“While energy traders on Wall Street artificially inflate the price of a barrel of oil, Connecticut families are paying the price at the pump. Until we wean ourselves off of our addiction to oil, we’ve got to crack down on the market that is distorting the price of oil and hurting our economy,” said Murphy.
Murphy is supporting legislation that aims to restore the fundamentals of supply and demand to the oil markets, ending rampant speculation in the energy commodities markets which place a distorted premium on the price of oil. Since 2000, investment in oil futures has increased more than 2,600%, from $9 billion to $250 billion. In testimony before House and Senate Committees, Energy Information Administration (EIA) officials and private sector experts have agreed that speculation has driven up the cost of a barrel of oil. Last week, Murphy voted to give the Commodity Futures Trading Commission (CFTC) emergency powers to curb speculation. The House is expected to continue debate on this issue in July.
I'm somewhat lukewarm when it comes to calls for an increase in drilling (although I understand the Congressman's point).
With average gas prices in Connecticut at $4.37 a gallon and rising, Murphy is also supporting legislation to call on the oil and gas industry to drill on the 68 million acres of public lands currently under oil company control but unexplored.
Last week, Murphy voted for H.R. 6251, the Responsible Federal Oil and Gas Lease Act – more commonly known as the “Use It or Lose It” bill – which would deny oil and gas companies any new federal leases until they demonstrate they are active in developing oil exploration on the 68 million acres they’ve already leased. Most offshore and onshore oil and gas is already available to be drilled. According to federal government surveys, 82% of the gas available offshore and 79% of the oil offshore is available for leasing – enough land to produce 86 billion additional barrels of oil. The measure has not yet passed the House because of Republican opposition.
“We can’t drill ourselves out of this problem – but the fact is there is land and offshore resources currently available to the oil and gas industry, and they aren’t using it while they know that Connecticut families are paying skyrocketing prices at the pump,” said Murphy.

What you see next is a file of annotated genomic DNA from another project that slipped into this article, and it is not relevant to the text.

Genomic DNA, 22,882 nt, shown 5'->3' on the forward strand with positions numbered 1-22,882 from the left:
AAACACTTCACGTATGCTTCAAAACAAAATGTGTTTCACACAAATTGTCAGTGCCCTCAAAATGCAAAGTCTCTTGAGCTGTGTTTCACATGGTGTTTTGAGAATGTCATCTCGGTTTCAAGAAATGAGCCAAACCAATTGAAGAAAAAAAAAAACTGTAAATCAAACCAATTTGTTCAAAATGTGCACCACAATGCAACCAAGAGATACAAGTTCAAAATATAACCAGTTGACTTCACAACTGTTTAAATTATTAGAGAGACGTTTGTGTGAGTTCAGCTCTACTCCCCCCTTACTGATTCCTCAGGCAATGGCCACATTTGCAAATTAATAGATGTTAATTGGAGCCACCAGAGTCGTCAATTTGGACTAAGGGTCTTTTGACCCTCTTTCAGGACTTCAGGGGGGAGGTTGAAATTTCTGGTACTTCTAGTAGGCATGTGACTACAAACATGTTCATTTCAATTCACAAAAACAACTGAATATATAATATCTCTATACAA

Although Congressman Murphy's call is better than the ridiculous notion to drill in the ANWAR refuge in Alaska, the bulk of the energy crisis has nothing to do with supply and demand. The origins of this fiasco stems from speculation and greed from energy companies that were allowed to run amok with the help of what's called the "Enron loophole".
Now, I could do a huge write-up on this but recently Keith Olbermann did a excellent report on the history of the Enron loophole that's better than anything I could type.
Watch and LEARN.
As Olbermann notes, and as several people testified in Congress, close the loophole and most of your problem goes bye-bye and greedy oil companies' record profits will become a thing of the past. Increase drilling simply makes no sense when a majority of the problem comes from speculation as opposed to supply and demand.
And why would you want in increase in the production of oil? Shouldn't we be talking about this country getting off it's dependency of oil? What makes more sense, cars that get 100 MPG (which is available NOW), or cheaper gas, a return to the arrogant SUV era, and back to business as usual? I'd rather deal with the speculators that brought us such goodies as the power shortage in California and hopefully Congressman Murphy will focus on this problem before even thinking about an increase in drilling.